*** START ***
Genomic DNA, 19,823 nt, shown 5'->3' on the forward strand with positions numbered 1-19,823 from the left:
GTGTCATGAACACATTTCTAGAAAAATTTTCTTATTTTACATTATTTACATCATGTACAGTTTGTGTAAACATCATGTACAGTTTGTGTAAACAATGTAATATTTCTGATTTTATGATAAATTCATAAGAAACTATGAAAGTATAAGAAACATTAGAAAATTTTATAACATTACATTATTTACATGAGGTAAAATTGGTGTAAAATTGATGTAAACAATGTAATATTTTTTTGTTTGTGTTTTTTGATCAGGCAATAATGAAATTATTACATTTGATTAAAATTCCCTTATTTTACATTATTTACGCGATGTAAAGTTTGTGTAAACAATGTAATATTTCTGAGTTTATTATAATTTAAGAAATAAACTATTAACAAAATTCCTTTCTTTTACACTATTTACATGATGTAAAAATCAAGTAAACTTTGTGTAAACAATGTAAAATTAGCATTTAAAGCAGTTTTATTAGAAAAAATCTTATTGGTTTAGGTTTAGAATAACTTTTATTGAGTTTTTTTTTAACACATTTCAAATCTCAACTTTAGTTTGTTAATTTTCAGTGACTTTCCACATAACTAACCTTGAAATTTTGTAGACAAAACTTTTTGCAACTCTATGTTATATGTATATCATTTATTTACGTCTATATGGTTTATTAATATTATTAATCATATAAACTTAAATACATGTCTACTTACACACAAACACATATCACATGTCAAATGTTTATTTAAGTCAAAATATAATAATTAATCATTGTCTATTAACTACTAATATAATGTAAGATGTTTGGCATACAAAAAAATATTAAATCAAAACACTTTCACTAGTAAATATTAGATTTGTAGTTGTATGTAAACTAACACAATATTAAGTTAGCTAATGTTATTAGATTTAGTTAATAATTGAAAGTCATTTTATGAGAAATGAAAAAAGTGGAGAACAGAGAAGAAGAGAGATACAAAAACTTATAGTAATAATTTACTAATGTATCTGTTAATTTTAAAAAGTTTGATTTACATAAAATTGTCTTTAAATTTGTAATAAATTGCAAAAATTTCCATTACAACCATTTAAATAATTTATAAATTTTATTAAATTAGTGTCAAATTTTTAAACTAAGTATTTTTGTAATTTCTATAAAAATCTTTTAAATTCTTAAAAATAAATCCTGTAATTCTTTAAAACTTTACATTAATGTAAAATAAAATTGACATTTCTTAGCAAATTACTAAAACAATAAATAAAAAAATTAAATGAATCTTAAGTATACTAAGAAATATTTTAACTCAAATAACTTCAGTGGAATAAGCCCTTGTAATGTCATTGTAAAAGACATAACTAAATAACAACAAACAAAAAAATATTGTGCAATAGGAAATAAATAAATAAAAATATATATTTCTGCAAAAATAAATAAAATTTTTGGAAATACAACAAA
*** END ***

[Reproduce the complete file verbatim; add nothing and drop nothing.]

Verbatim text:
Genomic DNA, 19,823 nt, shown 5'->3' on the forward strand with positions numbered 1-19,823 from the left:
GTGTCATGAACACATTTCTAGAAAAATTTTCTTATTTTACATTATTTACATCATGTACAGTTTGTGTAAACATCATGTACAGTTTGTGTAAACAATGTAATATTTCTGATTTTATGATAAATTCATAAGAAACTATGAAAGTATAAGAAACATTAGAAAATTTTATAACATTACATTATTTACATGAGGTAAAATTGGTGTAAAATTGATGTAAACAATGTAATATTTTTTTGTTTGTGTTTTTTGATCAGGCAATAATGAAATTATTACATTTGATTAAAATTCCCTTATTTTACATTATTTACGCGATGTAAAGTTTGTGTAAACAATGTAATATTTCTGAGTTTATTATAATTTAAGAAATAAACTATTAACAAAATTCCTTTCTTTTACACTATTTACATGATGTAAAAATCAAGTAAACTTTGTGTAAACAATGTAAAATTAGCATTTAAAGCAGTTTTATTAGAAAAAATCTTATTGGTTTAGGTTTAGAATAACTTTTATTGAGTTTTTTTTTAACACATTTCAAATCTCAACTTTAGTTTGTTAATTTTCAGTGACTTTCCACATAACTAACCTTGAAATTTTGTAGACAAAACTTTTTGCAACTCTATGTTATATGTATATCATTTATTTACGTCTATATGGTTTATTAATATTATTAATCATATAAACTTAAATACATGTCTACTTACACACAAACACATATCACATGTCAAATGTTTATTTAAGTCAAAATATAATAATTAATCATTGTCTATTAACTACTAATATAATGTAAGATGTTTGGCATACAAAAAAATATTAAATCAAAACACTTTCACTAGTAAATATTAGATTTGTAGTTGTATGTAAACTAACACAATATTAAGTTAGCTAATGTTATTAGATTTAGTTAATAATTGAAAGTCATTTTATGAGAAATGAAAAAAGTGGAGAACAGAGAAGAAGAGAGATACAAAAACTTATAGTAATAATTTACTAATGTATCTGTTAATTTTAAAAAGTTTGATTTACATAAAATTGTCTTTAAATTTGTAATAAATTGCAAAAATTTCCATTACAACCATTTAAATAATTTATAAATTTTATTAAATTAGTGTCAAATTTTTAAACTAAGTATTTTTGTAATTTCTATAAAAATCTTTTAAATTCTTAAAAATAAATCCTGTAATTCTTTAAAACTTTACATTAATGTAAAATAAAATTGACATTTCTTAGCAAATTACTAAAACAATAAATAAAAAAATTAAATGAATCTTAAGTATACTAAGAAATATTTTAACTCAAATAACTTCAGTGGAATAAGCCCTTGTAATGTCATTGTAAAAGACATAACTAAATAACAACAAACAAAAAAATATTGTGCAATAGGAAATAAATAAATAAAAATATATATTTCTGCAAAAATAAATAAAATTTTTGGAAATACAACAAA